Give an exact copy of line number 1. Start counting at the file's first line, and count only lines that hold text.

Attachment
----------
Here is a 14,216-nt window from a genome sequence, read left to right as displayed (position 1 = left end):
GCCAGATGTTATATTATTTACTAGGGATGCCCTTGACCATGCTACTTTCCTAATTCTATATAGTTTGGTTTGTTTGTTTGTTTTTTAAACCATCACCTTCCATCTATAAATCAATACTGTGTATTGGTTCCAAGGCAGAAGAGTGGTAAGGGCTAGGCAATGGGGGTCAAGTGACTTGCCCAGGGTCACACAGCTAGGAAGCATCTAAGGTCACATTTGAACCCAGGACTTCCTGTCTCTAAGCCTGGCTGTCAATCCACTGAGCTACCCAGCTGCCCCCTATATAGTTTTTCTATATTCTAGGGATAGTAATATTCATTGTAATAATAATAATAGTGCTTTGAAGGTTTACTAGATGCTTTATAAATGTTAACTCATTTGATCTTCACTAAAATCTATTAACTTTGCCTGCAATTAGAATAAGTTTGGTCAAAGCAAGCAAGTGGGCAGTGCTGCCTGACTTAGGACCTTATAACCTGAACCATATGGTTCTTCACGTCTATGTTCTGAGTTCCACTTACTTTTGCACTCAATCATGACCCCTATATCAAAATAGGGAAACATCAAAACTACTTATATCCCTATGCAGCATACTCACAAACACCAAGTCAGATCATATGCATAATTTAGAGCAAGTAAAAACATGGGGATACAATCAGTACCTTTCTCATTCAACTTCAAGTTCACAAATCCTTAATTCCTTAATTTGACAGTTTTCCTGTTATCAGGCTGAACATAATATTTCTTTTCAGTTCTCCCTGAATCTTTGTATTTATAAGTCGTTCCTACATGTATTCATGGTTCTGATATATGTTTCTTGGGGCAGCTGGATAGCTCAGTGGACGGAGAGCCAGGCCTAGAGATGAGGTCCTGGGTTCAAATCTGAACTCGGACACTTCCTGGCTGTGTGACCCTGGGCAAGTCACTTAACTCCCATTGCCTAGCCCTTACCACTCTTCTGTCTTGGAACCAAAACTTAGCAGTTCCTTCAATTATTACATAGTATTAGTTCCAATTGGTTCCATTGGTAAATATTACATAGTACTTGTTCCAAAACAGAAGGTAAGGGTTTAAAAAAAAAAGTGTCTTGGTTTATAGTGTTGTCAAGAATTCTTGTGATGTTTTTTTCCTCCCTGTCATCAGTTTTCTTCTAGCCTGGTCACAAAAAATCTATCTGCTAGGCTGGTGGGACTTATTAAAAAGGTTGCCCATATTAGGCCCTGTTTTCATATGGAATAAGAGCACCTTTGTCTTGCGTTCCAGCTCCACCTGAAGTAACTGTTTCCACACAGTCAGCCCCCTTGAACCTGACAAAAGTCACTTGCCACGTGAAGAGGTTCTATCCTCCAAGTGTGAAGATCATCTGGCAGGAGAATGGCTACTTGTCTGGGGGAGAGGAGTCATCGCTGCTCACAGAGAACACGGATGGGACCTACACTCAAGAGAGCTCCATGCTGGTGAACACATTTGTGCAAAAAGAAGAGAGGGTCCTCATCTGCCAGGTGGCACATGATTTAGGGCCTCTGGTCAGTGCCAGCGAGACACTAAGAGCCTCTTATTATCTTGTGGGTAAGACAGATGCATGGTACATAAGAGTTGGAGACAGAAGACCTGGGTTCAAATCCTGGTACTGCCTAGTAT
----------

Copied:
Here is a 14,216-nt window from a genome sequence, read left to right as displayed (position 1 = left end):